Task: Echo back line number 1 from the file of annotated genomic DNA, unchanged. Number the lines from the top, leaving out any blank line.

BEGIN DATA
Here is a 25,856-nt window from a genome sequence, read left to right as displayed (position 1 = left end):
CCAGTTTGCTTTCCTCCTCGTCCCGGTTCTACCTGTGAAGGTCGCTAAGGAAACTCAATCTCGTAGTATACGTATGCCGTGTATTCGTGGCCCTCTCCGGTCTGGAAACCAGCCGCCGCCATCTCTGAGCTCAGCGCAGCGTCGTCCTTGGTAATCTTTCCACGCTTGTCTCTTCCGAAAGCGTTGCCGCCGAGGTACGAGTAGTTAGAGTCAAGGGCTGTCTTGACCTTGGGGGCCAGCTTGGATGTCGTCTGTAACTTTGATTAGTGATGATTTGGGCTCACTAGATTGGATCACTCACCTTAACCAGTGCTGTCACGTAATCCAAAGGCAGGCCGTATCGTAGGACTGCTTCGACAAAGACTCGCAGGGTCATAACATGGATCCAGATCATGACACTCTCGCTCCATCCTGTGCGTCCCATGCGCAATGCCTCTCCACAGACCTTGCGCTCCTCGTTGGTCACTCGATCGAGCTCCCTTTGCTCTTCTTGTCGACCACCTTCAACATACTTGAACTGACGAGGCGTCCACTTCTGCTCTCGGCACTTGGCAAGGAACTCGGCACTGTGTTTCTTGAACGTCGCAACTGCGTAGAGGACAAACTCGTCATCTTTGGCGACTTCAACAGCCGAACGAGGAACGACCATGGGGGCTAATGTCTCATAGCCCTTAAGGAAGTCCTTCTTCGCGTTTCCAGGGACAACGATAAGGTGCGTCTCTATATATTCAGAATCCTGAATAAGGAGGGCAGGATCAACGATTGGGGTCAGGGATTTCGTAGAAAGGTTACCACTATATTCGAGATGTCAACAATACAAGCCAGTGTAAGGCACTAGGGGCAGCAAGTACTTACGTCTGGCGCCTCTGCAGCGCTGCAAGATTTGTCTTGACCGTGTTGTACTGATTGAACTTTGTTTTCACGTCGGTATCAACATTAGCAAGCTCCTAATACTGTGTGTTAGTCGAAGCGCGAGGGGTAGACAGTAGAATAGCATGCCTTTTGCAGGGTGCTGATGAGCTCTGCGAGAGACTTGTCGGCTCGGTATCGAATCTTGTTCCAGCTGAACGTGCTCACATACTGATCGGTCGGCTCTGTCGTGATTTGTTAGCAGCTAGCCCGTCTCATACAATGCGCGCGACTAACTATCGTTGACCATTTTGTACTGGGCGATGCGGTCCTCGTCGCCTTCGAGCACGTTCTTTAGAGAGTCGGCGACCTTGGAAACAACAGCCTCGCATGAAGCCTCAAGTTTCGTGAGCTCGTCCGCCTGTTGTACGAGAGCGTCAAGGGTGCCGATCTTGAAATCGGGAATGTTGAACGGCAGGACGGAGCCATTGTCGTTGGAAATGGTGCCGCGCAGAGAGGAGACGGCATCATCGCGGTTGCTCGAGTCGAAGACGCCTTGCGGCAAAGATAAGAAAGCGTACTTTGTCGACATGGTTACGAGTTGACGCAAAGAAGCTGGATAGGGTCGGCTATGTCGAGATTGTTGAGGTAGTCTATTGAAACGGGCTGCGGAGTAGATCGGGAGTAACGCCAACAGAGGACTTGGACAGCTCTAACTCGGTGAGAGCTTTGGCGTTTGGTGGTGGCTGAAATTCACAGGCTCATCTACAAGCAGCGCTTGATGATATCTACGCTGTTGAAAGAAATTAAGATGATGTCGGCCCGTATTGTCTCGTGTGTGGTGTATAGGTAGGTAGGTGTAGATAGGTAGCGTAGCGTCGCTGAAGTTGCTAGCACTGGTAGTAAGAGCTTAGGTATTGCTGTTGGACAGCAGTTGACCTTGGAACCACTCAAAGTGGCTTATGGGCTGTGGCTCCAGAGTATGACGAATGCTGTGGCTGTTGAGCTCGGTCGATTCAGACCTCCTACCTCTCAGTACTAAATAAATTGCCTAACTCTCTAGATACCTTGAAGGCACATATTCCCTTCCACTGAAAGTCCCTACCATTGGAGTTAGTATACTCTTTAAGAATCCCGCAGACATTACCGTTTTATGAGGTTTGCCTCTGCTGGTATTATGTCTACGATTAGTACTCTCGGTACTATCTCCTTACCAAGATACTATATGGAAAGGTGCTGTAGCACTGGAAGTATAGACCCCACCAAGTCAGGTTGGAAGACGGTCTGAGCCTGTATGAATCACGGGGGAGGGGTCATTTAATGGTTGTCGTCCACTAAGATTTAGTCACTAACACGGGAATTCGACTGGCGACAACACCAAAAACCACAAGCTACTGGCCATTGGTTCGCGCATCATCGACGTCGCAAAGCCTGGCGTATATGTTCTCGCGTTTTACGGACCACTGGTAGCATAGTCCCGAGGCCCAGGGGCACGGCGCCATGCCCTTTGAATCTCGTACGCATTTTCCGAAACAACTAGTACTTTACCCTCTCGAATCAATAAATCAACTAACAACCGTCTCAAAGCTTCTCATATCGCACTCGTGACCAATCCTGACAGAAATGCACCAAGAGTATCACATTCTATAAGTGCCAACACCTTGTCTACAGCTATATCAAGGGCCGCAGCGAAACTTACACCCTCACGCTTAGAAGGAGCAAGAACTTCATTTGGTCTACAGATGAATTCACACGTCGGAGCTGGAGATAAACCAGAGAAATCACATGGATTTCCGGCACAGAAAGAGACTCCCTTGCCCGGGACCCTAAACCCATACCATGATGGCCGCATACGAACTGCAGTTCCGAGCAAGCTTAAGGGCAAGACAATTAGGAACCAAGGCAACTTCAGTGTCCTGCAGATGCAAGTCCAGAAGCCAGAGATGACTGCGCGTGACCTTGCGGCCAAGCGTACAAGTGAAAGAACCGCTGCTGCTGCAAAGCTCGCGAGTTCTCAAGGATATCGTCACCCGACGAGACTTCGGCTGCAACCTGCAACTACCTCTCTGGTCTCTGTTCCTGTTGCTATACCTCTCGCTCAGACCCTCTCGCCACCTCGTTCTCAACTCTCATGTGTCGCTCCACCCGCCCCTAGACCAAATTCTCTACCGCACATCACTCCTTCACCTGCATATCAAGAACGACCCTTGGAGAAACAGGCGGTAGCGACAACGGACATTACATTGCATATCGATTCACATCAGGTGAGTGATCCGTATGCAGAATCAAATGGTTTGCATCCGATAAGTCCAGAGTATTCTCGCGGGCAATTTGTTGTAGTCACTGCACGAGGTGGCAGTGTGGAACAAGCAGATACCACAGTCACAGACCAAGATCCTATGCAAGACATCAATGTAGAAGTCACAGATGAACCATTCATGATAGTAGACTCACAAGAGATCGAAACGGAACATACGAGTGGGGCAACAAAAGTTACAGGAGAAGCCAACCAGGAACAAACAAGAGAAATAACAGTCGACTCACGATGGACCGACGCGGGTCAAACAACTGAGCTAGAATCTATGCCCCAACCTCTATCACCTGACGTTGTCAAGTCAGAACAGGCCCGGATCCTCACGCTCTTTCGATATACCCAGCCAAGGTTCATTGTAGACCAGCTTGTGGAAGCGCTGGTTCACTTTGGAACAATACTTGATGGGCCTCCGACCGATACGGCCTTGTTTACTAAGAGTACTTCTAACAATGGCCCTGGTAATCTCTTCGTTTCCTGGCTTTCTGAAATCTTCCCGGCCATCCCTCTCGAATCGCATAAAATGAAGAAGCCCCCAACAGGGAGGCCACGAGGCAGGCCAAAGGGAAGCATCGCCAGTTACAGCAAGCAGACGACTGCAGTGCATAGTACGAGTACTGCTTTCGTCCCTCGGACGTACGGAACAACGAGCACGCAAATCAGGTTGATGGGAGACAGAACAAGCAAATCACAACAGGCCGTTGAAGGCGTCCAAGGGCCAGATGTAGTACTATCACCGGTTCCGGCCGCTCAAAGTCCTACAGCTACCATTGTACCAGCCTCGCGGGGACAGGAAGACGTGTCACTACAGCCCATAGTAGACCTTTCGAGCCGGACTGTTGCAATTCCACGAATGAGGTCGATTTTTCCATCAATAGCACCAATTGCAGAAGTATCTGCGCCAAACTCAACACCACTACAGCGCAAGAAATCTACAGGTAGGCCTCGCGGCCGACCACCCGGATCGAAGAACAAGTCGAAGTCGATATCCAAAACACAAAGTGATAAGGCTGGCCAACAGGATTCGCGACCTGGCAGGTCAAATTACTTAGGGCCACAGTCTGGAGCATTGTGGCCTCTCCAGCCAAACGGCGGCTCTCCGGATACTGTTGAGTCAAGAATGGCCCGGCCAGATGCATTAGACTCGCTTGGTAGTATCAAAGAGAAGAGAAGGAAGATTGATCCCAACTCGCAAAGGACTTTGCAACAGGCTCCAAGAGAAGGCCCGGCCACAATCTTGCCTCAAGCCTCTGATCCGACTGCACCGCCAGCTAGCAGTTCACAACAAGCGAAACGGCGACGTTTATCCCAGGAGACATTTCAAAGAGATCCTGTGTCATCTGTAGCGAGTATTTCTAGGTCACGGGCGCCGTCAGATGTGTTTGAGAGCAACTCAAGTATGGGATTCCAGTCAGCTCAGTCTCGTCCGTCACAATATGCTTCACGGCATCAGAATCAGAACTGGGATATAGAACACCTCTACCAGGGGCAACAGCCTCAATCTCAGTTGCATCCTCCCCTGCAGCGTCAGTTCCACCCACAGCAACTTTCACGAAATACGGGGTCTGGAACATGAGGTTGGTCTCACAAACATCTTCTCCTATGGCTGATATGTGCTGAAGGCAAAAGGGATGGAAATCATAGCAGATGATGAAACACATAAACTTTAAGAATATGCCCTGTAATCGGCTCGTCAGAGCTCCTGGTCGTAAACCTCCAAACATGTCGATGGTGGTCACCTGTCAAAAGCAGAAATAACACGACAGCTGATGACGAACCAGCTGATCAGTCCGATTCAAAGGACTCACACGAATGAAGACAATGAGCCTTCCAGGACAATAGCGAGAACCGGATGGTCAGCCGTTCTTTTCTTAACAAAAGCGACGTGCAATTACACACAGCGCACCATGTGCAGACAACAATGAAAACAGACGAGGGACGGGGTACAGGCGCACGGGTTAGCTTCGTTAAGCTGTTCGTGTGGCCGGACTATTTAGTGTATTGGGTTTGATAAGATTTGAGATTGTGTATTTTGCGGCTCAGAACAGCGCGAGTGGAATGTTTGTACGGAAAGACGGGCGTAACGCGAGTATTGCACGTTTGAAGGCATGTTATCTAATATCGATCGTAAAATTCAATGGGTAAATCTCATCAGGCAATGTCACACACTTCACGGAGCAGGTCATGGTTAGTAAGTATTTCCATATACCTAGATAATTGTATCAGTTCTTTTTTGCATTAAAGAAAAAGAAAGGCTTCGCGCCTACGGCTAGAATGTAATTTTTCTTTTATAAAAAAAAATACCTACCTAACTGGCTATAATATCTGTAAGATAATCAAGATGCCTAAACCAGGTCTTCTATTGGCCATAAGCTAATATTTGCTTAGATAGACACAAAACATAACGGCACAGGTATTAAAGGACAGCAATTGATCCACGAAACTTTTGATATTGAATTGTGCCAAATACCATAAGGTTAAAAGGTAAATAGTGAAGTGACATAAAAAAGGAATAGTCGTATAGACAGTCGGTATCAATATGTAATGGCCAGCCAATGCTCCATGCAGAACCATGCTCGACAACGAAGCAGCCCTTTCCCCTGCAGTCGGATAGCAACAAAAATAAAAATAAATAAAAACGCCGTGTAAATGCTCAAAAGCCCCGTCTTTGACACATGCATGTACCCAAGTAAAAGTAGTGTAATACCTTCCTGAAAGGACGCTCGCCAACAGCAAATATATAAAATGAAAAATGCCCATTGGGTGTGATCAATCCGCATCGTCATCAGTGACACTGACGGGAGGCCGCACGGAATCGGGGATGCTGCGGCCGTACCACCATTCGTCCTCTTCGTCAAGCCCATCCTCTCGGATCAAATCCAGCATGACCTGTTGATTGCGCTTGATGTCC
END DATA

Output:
Here is a 25,856-nt window from a genome sequence, read left to right as displayed (position 1 = left end):